Collecting.. or simply appreciating what you see.
Original antique prints provide an exclusive, rare and unusual collection item. The majority of the population are unaware they exist.  Undoubtedly, the wide variety of subjects guarantees a potential for anyone to become absorbed in antique maps and prints. The fascination lies not only in the intricate and painstaking way the artwork was created, but also in the sometimes inaccurate interpretation of the subject involved. Just as an explorer's journal might be misinterpreted by a publisher (as in the case of James Cook and I'm sure many others) the map showing the navigation might be given a wrongly engraved coastline as a result of an inaccurate transfer from the navigator's records, or the result of an imaginative engraver, and not the result of poor charting or navigation. This was sometimes the case when an engraver tried to 'remember' recent discoveries he had heard or had briefly seen recorded - perhaps with a previous employer... An antique print of a strangely-shaped animal could have been because the engraver considered his version to be more likely than the sketch by an artist who the engraver considered was perhaps challenged by time and conditions when recording it - particularly when the engraver was confronted by animals unlike any with which he was familiar. Hundreds of years ago when skins of animals were sent to Europe from around the world, they were usually stuffed for an artist to draw - leading to many inaccurate representations and engraved oddities - depending on the skill of the taxidermist.

Pursuit of a particular subject does not always guarantee happy collectors unfortunately. The most desirable result comes with the ability to purchase from a reputable dealer who not only is sympathetic to the interests and knowledge of the buyers, but is also able and willing to provide relevant information. While familiarity with the specialized field of antique prints is not a pre-purchase requirement, appreciation and enjoyment are certainly enhanced by a greater understanding and some knowledge of where, why or how they were published.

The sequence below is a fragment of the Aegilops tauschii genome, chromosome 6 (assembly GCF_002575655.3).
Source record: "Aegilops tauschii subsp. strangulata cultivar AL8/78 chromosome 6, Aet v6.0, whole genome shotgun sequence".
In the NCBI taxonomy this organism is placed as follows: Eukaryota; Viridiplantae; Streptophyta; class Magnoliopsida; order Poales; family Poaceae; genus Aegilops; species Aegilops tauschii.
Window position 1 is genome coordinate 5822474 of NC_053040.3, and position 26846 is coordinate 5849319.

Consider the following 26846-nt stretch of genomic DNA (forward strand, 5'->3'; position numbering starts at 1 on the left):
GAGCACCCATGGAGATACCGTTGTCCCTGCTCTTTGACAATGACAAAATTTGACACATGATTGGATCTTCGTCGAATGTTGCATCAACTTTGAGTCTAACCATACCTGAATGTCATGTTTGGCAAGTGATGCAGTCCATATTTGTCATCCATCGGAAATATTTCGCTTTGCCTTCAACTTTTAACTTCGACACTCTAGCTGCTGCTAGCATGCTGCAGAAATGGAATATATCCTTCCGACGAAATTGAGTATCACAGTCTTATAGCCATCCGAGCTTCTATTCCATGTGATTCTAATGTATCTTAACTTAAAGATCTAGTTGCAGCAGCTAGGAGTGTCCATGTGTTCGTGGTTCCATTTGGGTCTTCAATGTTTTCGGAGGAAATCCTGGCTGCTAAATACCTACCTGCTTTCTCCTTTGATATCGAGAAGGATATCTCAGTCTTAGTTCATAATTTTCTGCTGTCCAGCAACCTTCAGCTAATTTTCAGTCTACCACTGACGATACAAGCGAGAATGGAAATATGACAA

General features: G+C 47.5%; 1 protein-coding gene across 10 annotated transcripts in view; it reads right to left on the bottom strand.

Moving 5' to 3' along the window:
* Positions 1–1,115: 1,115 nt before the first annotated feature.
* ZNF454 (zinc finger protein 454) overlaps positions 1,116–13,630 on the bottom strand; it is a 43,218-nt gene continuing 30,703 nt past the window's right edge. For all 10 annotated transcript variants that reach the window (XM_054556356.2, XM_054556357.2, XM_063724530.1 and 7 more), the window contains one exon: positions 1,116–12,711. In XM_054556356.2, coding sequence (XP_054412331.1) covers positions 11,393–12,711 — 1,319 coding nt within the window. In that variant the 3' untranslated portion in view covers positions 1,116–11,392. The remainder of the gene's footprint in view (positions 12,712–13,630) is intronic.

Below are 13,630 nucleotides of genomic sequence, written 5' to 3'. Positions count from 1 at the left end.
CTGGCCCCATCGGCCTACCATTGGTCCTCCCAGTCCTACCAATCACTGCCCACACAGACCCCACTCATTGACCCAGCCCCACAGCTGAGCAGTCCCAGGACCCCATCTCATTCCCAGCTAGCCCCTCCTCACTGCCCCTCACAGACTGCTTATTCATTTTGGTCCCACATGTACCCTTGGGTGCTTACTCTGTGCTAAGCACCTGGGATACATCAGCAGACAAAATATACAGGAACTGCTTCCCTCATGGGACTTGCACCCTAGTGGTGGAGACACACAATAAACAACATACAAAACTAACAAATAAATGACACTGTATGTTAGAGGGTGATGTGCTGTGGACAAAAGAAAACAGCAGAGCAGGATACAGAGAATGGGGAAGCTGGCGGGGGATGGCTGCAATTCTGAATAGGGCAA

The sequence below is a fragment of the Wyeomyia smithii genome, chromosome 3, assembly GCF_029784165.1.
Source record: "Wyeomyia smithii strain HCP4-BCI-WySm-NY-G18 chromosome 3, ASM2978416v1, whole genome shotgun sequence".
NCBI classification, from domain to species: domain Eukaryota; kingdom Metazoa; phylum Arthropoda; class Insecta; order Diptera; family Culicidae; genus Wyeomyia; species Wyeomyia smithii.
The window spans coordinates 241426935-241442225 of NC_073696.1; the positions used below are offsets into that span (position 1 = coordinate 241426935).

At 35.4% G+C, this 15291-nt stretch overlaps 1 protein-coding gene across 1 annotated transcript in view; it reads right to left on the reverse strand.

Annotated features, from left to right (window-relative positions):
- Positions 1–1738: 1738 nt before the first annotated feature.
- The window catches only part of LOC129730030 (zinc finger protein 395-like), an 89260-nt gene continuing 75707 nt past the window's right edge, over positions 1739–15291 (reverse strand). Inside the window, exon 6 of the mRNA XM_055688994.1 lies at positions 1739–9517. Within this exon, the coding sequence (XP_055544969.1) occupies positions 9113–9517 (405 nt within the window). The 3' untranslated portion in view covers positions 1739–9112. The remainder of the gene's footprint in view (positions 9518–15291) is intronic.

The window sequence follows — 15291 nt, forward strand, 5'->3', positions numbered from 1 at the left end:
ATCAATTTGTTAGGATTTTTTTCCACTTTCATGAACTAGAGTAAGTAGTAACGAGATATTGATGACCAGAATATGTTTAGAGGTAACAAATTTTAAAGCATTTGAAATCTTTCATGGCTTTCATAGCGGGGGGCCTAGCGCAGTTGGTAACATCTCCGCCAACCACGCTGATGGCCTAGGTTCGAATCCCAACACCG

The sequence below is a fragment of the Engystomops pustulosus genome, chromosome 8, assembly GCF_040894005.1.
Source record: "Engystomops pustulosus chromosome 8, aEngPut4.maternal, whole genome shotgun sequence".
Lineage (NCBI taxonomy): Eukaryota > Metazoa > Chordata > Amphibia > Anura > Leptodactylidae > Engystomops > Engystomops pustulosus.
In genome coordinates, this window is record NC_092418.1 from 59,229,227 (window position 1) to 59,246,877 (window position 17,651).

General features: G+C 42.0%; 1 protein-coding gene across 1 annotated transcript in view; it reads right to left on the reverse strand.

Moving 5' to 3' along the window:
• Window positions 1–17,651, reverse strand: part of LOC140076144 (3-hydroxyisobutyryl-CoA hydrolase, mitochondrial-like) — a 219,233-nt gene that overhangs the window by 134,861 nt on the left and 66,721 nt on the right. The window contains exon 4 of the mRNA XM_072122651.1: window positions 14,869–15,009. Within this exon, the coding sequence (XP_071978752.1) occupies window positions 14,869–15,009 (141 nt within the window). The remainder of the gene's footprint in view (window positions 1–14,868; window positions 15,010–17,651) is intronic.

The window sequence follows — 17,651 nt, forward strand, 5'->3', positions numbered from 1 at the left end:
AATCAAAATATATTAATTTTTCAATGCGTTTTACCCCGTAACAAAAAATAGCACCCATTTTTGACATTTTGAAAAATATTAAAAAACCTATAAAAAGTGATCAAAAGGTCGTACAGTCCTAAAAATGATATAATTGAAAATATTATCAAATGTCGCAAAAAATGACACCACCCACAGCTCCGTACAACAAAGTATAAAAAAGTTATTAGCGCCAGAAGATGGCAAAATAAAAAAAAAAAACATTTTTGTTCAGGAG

Conservation framing.
Print collecting can be an addictive hobby. But whether you buy a gift, or begin collecting for yourself, it is preferable to conserve your chosen artwork so that it survives another hundred years. It would be a shame if your treasures remain tucked away out of sight in a drawer; but if they are, make sure they are protected from the damp and are protected from insects by being enclosed within conservation materials. When framing artwork, protect your treasure by specifying rag-mat or at least conservation-standard support boards (sometimes referred to as 'acid-free' and passepartout) - and don't forget conservation-standard 'art' glass to block out damaging ultra-violet rays that cause fading, colour change, and deterioration of the paper - particularly if your artwork will be displayed in a brightly lit environment. Your enjoyment of the artwork remaining in the condition you bought it, will definitely justify any additional cost of conservation-quality framing, rather than cheaper wood-pulp products that will bleed into your precious antique artwork.
Conservation framing was not available over 30 years ago. Antique maps and prints that were framed many years ago will often have obvious browning of the edge of the window cut around the artwork, and even specks of brown 'foxing' that have bled into the paper from the support board behind it.  It might be worth asking a conservation-quality picture framer to upgrade any inferior materials in previous framing to prevent further deterioration. The value is not only in your artwork. It is worth recording on the rear of the artwork that you have invested in conservation framing.

Choice of antique maps and prints is limitless.
Costing as little as $20, you can find a wonderful choice of genuine original antique artwork on this website. We have thousands more continually being scanned and listed. Let us know your preferred subject and we'll give priority to items that might be of interest to you. We guarantee that all purchases from our website are as described - and in good condition unless otherwise noted. 
If you prefer to see the actual artwork before buying, you can arrange a visit to Antique Print Club at Neranwood in the Gold Coast hinterland. 

If we can be of further assistance, please email us at or phone +61 (0)412 442 283.